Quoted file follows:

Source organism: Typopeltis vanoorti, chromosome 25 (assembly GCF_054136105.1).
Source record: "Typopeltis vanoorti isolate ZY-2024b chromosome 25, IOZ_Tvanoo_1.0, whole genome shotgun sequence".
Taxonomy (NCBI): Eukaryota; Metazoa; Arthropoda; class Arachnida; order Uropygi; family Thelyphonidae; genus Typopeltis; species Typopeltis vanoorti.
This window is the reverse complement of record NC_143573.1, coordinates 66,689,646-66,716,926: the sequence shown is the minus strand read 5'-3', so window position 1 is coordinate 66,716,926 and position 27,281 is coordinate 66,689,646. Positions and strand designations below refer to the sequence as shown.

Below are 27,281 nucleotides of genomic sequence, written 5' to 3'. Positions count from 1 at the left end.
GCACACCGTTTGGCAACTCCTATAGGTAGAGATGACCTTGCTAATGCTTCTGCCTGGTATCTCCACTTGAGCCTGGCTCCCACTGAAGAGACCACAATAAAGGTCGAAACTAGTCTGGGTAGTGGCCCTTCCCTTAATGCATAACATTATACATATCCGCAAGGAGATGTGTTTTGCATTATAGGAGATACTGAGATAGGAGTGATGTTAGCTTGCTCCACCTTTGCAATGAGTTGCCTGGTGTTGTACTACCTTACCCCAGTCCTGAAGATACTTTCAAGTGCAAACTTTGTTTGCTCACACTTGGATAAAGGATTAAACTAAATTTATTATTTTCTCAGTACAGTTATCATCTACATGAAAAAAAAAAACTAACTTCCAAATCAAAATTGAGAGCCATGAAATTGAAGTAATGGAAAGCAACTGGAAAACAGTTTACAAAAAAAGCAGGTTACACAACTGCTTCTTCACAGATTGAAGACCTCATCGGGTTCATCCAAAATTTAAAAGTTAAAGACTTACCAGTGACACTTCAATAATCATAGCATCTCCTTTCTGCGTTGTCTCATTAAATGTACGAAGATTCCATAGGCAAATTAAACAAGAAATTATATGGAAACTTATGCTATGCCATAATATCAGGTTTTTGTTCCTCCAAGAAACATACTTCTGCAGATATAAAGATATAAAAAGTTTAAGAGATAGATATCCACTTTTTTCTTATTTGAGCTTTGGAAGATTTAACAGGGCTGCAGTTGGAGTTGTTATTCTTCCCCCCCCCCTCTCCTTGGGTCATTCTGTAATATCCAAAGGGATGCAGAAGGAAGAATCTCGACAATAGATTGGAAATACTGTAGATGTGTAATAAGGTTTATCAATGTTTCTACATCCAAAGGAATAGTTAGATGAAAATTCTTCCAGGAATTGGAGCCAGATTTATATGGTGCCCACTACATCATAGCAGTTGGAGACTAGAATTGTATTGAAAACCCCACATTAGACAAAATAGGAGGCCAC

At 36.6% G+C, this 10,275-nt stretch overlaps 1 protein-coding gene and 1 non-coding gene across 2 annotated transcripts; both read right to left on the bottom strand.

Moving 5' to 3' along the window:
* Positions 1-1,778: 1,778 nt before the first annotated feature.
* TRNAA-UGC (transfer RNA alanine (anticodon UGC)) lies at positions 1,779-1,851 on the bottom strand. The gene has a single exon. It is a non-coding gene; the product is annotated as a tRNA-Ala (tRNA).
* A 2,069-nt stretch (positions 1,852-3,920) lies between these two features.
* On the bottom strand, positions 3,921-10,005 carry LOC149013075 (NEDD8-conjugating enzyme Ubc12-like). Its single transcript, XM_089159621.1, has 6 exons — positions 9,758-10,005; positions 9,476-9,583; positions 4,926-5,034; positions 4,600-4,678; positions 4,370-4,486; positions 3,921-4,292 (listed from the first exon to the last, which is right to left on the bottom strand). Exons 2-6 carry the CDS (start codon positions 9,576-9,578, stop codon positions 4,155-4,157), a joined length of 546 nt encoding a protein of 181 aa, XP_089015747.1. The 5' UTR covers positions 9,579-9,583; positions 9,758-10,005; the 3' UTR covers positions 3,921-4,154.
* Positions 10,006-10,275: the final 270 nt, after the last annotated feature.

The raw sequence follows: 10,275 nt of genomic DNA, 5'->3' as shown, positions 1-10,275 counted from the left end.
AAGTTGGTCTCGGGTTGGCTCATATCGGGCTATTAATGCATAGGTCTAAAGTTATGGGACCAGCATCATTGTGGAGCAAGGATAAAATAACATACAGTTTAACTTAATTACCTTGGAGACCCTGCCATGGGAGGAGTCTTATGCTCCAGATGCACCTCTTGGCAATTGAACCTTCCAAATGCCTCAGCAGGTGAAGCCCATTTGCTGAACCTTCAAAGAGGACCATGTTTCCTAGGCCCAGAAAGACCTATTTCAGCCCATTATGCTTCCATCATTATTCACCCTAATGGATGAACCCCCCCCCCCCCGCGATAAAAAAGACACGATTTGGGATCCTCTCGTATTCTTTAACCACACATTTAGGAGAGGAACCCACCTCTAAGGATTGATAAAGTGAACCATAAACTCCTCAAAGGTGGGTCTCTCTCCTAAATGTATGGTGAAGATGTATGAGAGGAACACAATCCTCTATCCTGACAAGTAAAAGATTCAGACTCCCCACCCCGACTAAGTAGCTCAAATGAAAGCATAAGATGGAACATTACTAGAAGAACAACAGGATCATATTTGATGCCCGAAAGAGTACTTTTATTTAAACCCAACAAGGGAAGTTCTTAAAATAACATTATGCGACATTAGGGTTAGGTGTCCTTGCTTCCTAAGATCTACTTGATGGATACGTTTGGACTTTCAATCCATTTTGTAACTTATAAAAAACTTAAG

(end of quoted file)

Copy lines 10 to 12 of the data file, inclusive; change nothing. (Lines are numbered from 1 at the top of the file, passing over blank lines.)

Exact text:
* TRNAA-UGC (transfer RNA alanine (anticodon UGC)) lies at positions 1,779-1,851 on the bottom strand. The gene has a single exon. It is a non-coding gene; the product is annotated as a tRNA-Ala (tRNA).
* A 2,069-nt stretch (positions 1,852-3,920) lies between these two features.
* On the bottom strand, positions 3,921-10,005 carry LOC149013075 (NEDD8-conjugating enzyme Ubc12-like). Its single transcript, XM_089159621.1, has 6 exons — positions 9,758-10,005; positions 9,476-9,583; positions 4,926-5,034; positions 4,600-4,678; positions 4,370-4,486; positions 3,921-4,292 (listed from the first exon to the last, which is right to left on the bottom strand). Exons 2-6 carry the CDS (start codon positions 9,576-9,578, stop codon positions 4,155-4,157), a joined length of 546 nt encoding a protein of 181 aa, XP_089015747.1. The 5' UTR covers positions 9,579-9,583; positions 9,758-10,005; the 3' UTR covers positions 3,921-4,154.